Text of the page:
Friday, July 11, 2008

Obama's Sister Souljah Moment

In an earlier post, I suggested that Jesse Jackson's "nuts" controversy provided Barack Obama an opportunity to "break dramatically from the racial grievance masters of the Democratic Party's black-American base." Jackson's coments, in other words have provided Obama his Sister Souljah moment.

Dan Balz, at the Washington Post, makes
a similar point:

Barack Obama leads a charmed life. He finally had his Sister Souljah moment and didn't even have to show up. Jesse Jackson did it for him solo.

Sixteen years ago, Bill Clinton used a Jackson-sponsored forum to rebuke the rap singer for suggesting that black people "have a week and kill white people" rather than each other. Jackson fumed as Clinton made the comments and denounced them later. Politically, Clinton came out such a winner that "Sister Souljah moment" now has its own entry in Wikipedia.

Roll forward to this week and the controversy that is attracting so much attention. Obama did not have to rebuke an important constituency himself to define himself as different from the Jackson-Sharpton wing of the Democratic Party. Being attacked by Jackson was more than enough to get across the point. Whatever people may know or think they know about Obama, they can no longer mistake him as a direct descendant of old-style black politics....

Whatever his disagreements, Jackson's outburst suggested that he has some fundamental disagreements with Obama's worldview. The more he makes that clear, the better it's likely to be for Obama. Jackson is an old-fashioned liberal with an abiding faith in government, for which he makes no apologies. He has kept that flame burning for many years.

But he is also trapped in a battle that was resolved within the Democratic Party long ago, when Bill Clinton declared the era of big government over. The party is comfortable with both governmental and non-governmental solutions and Obama is on the other side of that divide. He speaks in a language that is foreign to Jackson's ears.
I'm not fully in agreement that Obama is "fully over that divide," as the Illinois Senator's policy proposals would make Lyndon Johnson smile.

But I do think Balz hits the bullseye with his points on Jackson, and thus Obama's opportunity. Jackson-style post-civil right black leaders are caught in a time-warp of grievance politics - the "
blood of martyrs" - that turns the contemporary civil rights agenda into a guilt-mongering shake-down scam.

The opportunity for Obama is to fully denounce the racial politics of victimology. He has yet to do so formally, although he has thrown MoveOn and the radical netroots under the bus.

I'm seeing some outrageous rejection of the Sister Souljah frame for Jackson's "nuts" controversy, of course.The leftist
Obsidian Wings says just raising the issue is "racist":

I keep hearing that Nutsgate is a “Sister Souljah moment” for Obama. Frankly, it’s annoying me. First – it’s not a Sister Souljah moment at all. Second – I’m sick of that term. It’s time to retire the Sister Souljah label altogether. It’s inaccurate, and even borderline racist....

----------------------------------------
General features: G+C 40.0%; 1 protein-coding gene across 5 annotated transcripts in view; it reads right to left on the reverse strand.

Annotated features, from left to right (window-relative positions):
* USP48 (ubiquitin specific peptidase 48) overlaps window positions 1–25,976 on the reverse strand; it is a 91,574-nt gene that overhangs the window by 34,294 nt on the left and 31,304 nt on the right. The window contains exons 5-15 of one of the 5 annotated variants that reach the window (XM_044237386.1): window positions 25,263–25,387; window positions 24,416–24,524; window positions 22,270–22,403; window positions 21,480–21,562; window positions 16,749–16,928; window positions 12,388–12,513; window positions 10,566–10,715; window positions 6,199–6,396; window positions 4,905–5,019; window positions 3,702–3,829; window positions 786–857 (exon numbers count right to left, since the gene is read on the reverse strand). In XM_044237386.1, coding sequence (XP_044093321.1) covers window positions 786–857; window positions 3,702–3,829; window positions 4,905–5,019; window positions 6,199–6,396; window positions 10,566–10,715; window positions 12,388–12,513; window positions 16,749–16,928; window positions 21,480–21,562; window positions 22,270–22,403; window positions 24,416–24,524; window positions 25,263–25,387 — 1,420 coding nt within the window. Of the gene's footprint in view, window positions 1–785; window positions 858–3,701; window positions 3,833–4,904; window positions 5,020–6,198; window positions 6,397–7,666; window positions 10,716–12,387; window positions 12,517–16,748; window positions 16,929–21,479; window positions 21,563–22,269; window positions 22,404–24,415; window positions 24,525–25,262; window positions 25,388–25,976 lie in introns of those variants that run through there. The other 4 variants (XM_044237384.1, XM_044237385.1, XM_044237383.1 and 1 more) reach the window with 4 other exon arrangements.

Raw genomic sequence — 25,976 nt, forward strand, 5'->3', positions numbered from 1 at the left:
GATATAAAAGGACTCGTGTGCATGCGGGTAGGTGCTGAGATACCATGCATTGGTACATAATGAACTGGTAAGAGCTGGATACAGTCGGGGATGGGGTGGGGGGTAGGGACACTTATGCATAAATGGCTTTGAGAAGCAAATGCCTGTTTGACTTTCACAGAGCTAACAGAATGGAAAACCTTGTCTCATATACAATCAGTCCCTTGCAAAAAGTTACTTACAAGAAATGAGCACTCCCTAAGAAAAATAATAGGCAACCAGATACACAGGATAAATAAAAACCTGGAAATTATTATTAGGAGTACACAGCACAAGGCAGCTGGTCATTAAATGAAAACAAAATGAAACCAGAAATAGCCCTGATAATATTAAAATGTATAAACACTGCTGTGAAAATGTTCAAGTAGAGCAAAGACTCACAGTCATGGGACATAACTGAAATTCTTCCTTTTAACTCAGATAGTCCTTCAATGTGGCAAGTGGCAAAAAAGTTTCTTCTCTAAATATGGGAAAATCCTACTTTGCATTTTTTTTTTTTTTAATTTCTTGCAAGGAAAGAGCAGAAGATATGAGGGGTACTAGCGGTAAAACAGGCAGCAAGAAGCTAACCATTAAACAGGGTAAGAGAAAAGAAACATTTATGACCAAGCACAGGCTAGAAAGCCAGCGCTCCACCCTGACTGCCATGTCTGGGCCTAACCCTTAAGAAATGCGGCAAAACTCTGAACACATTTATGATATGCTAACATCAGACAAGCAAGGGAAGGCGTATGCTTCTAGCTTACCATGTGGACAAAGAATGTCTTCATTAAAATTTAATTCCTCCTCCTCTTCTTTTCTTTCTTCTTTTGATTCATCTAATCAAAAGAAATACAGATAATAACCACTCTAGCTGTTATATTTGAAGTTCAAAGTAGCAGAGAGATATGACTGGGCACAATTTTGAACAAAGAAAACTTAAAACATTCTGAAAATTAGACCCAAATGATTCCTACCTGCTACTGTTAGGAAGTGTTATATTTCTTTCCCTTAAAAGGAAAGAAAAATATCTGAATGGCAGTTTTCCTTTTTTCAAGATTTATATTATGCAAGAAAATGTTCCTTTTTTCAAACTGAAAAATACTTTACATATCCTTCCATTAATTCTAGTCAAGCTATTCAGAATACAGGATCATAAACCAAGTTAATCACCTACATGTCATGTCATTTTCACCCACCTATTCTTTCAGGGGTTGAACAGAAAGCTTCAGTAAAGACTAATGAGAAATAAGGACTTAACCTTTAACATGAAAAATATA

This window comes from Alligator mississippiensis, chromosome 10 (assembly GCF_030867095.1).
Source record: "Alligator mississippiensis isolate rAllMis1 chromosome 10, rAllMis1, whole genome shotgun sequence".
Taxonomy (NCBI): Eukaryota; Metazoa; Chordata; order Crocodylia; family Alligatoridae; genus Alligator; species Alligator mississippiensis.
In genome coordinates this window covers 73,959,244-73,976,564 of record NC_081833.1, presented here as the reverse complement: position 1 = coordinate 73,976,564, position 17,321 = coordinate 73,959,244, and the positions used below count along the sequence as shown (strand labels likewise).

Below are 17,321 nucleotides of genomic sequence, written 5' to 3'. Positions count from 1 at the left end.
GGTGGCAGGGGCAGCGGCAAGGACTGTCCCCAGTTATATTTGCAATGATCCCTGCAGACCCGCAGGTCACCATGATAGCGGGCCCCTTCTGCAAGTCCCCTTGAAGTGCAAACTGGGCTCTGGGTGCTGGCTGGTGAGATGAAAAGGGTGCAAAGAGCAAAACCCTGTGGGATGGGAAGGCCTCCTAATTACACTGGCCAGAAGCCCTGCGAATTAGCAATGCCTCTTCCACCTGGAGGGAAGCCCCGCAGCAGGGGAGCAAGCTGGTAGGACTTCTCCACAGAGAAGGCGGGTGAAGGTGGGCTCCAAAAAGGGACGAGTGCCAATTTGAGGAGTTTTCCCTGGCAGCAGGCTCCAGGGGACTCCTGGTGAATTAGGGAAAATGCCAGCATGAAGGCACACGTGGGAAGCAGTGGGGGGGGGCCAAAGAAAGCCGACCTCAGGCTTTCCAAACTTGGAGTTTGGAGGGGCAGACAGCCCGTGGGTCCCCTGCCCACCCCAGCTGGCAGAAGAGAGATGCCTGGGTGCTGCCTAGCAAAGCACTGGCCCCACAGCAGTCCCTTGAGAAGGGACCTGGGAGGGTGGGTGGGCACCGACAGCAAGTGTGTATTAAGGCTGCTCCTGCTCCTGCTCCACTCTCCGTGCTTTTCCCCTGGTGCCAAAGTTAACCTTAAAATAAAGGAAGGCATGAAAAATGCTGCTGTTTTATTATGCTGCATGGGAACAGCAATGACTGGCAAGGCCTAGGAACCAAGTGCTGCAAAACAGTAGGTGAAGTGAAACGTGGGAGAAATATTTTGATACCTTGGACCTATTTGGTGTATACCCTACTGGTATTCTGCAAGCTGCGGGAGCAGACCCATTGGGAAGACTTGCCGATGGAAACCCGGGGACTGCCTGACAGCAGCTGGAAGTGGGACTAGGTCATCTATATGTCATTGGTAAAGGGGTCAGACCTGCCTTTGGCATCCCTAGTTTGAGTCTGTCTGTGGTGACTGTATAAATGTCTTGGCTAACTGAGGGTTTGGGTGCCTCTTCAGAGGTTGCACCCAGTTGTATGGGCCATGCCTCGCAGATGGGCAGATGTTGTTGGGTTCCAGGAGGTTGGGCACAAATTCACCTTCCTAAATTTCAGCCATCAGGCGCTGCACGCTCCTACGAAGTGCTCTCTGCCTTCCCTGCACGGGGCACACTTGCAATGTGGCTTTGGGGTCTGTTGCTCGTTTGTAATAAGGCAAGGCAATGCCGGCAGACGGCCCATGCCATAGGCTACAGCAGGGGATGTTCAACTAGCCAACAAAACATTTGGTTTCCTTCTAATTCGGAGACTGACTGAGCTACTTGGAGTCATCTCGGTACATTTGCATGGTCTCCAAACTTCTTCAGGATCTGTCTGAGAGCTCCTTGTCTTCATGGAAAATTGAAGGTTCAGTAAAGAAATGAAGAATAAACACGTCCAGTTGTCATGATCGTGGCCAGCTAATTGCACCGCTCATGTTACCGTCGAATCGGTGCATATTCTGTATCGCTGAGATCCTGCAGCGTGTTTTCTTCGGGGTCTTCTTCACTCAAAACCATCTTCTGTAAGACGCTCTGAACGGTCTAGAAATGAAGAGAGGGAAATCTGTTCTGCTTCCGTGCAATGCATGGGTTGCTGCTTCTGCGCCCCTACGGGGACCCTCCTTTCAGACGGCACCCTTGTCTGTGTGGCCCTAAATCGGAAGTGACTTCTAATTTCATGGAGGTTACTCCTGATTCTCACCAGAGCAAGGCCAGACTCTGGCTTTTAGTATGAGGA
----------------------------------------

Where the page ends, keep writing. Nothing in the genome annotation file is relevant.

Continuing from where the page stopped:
The [use of] “Sister Souljah” means distancing oneself from black people. When used in this sense, the Sister Souljah label masks an uglier, racial dimension lurking below the conceptual surface.
It takes a lot of, well, balls, to argue racism is at issue in suggesting Barack Obama ought to distance himself from the hardline black grievance-politics constituency.

But note here
the deep sickness in Obsidian Wings' reference to racism.

The author of this post has no business writing about race and politics if he fails to realize the Jackson's comment was a call to lynch Barack Obama. Lynching was the standard tool of terror for racist night-riders in post-bellum America, and the phenomenon wasn't just isolated to Dixie. For Jesse Jackson to even suggest Obama's castration recalls the face of horror so devious that to argue against those who criticize him as "racist" reveals a strange, malevolent victim's irrationality.

It is not "racist" to repudiate the "master's mentality" of racial recrimnation that drives the grievance hordes of the black underclass interest group lobby. This is the very cohort that Balz suggests is stuck in a time warp.

You know we're in a very strange era of politcs when lefties twist the genuinely evil comments of a discreditied civil rights icon into some form of alleged neo-Reaganite anti-black ideology.

See also, "'Nuts' Case: How Did Media Cover Jesse Jackson's Choice of Words?"


UPDATE: For more substantiation of my thesis here, that lefties have no sense of the seriousness of Jackson's "cutting" remarks, look no further than Young Ezra Klein, who says:

Jackson is getting a bad rap. The problem was the live mic, not his comment. His comment was a private utterance, graphically constructed, but not atypical for conversations between friends.
This is really unbelievable.

The problem is not a "live mic." The problem is that Jackson is so consumed by jealousy at Barack Obama's success, that in his sickening mental complex of faded civil rights glory he freely conjures up images of castrating the Democratic nominee, and his powerful comfort in talking about these sentiments in a casual off-the-cuff style reveals an absolute degree of utter moral depravity.

I've said it many times, but again, there's truly an absence of "divine soul" among today's hardline leftists.

The more I see of these episodes, the more depressing the prospect of Democratic power next year becomes (or, this is all the more reason Barack Obama needs to throw these nihilists under the damn bus!).